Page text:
So long as a performance report that includes the prescribed content is delivered annually, firms are free to send more frequent reports. Such supplemental reports need not include the prescribed content and need not be formatted in accordance with subsection 14.19(5).

 

31.

 

If a firm chooses to provide percentage returns calculated using both money-weighted rate of return (MWRR) and time-weighted rate of return (TWRR) methods, what are the requirements for using TWRR?

The CRM2 Amendments do not prescribe periods, accounts or other specifications for the provision of additional percentage return information using TWRR.

 

 

 

 

A firm may show returns using TWRR, as long as the firm also provides the return using MWRR in accordance with the requirements in section 14.19. In such cases, in addition to the general explanation in plain language of what the MWRR calculation method takes into account required under paragraph 14.19(1)(j), the firm should similarly explain the TWRR calculation method in plain language and help clients understand the difference between two sets of performance returns.

 

32.

 

Will the CSA publish an approved formula to calculate MWRR?

No. There are different ways of calculating MWRR and the requirement is that firms use a method that is generally accepted in the securities industry. The CSA does not prescribe any method in particular because standards evolve over time.

 

 

 

 

Approximation methods such as Modified Dietz are not acceptable. Approximations can produce misleading results compared to MWRR and advances in computing power make it unnecessary to use them.

 

33.

 

Is the XIRR function in Microsoft Excel acceptable for MWRR calculations?

Yes. A registered firm may provide performance reports calculated with the XIRR function of Microsoft Excel. Firms should be aware that some versions of this software may have defects that affect these calculations.

 

34.

 

Where a client account predates the requirement to collect client information for performance reporting and the firm has legacy data available only manually, can the firm choose a date that is later than the account opening date as the baseline date for an account's investment performance reports?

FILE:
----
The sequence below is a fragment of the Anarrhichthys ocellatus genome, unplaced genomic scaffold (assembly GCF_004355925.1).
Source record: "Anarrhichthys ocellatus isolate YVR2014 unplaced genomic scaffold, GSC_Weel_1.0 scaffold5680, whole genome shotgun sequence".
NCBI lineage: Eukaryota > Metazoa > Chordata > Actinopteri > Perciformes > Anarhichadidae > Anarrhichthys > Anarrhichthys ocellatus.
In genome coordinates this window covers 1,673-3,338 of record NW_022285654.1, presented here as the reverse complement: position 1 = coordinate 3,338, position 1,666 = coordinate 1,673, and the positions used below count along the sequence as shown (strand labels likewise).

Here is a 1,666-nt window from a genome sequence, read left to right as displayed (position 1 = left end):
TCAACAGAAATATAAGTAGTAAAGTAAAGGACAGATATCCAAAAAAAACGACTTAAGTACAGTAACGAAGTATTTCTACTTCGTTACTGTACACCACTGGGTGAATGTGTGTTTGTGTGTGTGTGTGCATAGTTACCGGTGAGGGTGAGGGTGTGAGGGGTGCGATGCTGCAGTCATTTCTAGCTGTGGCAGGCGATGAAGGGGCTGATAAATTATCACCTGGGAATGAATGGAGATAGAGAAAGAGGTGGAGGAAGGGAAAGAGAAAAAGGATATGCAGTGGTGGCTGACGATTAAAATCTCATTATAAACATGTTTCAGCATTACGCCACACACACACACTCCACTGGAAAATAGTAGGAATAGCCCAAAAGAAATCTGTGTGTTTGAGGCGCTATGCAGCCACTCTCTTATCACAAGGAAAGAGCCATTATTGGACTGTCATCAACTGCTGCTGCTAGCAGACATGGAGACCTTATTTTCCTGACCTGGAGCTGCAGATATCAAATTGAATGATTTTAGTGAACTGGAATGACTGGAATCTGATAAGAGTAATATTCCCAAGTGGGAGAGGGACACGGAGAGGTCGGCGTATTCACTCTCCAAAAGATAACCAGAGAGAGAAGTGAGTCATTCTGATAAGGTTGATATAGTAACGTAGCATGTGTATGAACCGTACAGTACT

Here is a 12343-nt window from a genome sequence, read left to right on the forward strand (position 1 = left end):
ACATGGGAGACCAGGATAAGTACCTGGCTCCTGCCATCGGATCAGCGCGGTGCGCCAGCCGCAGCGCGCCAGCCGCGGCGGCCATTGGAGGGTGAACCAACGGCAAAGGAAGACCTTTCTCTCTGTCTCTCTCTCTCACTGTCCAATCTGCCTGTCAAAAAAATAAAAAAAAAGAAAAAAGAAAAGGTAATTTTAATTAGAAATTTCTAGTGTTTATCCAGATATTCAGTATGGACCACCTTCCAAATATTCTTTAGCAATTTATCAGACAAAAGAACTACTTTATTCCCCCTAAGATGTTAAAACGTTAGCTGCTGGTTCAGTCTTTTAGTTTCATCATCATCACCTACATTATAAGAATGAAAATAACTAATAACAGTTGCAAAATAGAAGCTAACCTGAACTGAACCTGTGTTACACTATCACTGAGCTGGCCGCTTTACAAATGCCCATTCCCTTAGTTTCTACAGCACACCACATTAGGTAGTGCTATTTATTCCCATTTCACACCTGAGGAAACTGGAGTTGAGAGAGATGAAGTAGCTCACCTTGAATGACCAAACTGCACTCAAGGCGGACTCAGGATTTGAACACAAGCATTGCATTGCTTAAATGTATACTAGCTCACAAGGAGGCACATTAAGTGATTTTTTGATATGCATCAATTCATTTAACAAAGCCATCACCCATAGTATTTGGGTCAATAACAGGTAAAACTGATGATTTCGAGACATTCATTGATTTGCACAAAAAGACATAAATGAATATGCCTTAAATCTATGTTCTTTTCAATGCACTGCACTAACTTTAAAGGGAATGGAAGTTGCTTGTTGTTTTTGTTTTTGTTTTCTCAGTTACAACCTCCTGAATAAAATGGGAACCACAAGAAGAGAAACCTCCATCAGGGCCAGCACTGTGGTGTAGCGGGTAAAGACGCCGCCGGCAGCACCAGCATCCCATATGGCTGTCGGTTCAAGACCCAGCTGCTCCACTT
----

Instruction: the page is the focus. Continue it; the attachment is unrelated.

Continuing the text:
The baseline date for an account's investment performance reports must be either (a) the account opening date or (b), if the firm reasonably believes it does not have available all of the information that it would need in order to produce performance reports that cover the whole of the period since the account was opened, July 15, 2015.

 

35.

14.20 Delivery of report on charges and other compensation and investment performance report

Does "within 10 days after" in paragraph 14.20(1)(c) mean within 10 business days or 10 calendar days?

References to "days" in the CRM2 Amendments are to calendar days.

Questions

If you have questions regarding this Notice, please refer them to any of the following:

Christopher Jepson
Brian W. Murphy
Senior Legal Counsel
Deputy Director, Capital Markets
Compliance and Registrant Regulation
Nova Scotia Securities Commission
Ontario Securities Commission
902-424-4592
416-593-2379
murphybw@gov.ns.ca
cjepson@osc.gov.on.ca
 
Gérard Chagnon
Jason Alcorn
Analyste expert en réglementation
Legal Counsel, Securities
Direction des pratiques de distribution et des OAR
Financial and Consumer Services Commission (NB)
Autorité des marchés financiers
Tel: 506-643-7857
418-525-0337, ext 4815 and
jason.alcorn@fcnb.ca
1-877-525-0337
gerard.chagnon@lautorite.qc.ca
 
Kate Holzschuh
Katharine Tummon
Senior Legal Counsel
Director
Capital Markets Regulation
Office of the Superintendent
British Columbia Securities Commission
of Securities, P.E.I.
604-899-6628 and
902-368-4542
1-800-373-6393
kptummon@gov.pe.ca
kholzschuh@bcsc.bc.ca
 
Navdeep Gill
Craig Whalen
Manager, Registration
Manager of Licensing, Registration and Compliance
Alberta Securities Commission
Office of the Superintendent of Securities
403-355-9043
Government of Newfoundland and Labrador
navdeep.gill@asc.ca
709-729-5661
cwhalen@gov.nl.ca
 
Dean Murrison
Donn MacDougall
Director, Securities Division
Deputy Superintendent, Legal & Enforcement
Financial and Consumer Affairs Authority of Saskatchewan
Office of the Superintendent of Securities
306-787-5842
Government of the Northwest Territories
dean.murrison@gov.sk.ca
867-920-8984
Donald_macdougall@gov.nt.ca
 
Chris Besko
Rhonda Horte
Deputy Director, Legal Counsel
Deputy Superintendent
The Manitoba Securities Commission
Office of the Yukon Superintendent
204-945-2561 and 1-800-655-5244
of Securities
(Toll Free (Manitoba only))
867-667-5466
chris.besko@gov.mb.ca
rhonda.horte@gov.yk.ca
 
Carla Buchanan
Louis Arki
Compliance Auditor
Director, Legal Registries
The Manitoba Securities Commission
Department of Justice, Government of Nunavut
204-945-2561 and 1-800-655-5244
867-975-6587
(Toll Free (Manitoba only))
larki@gov.nu.ca
carla.buchanan@gov.mb.ca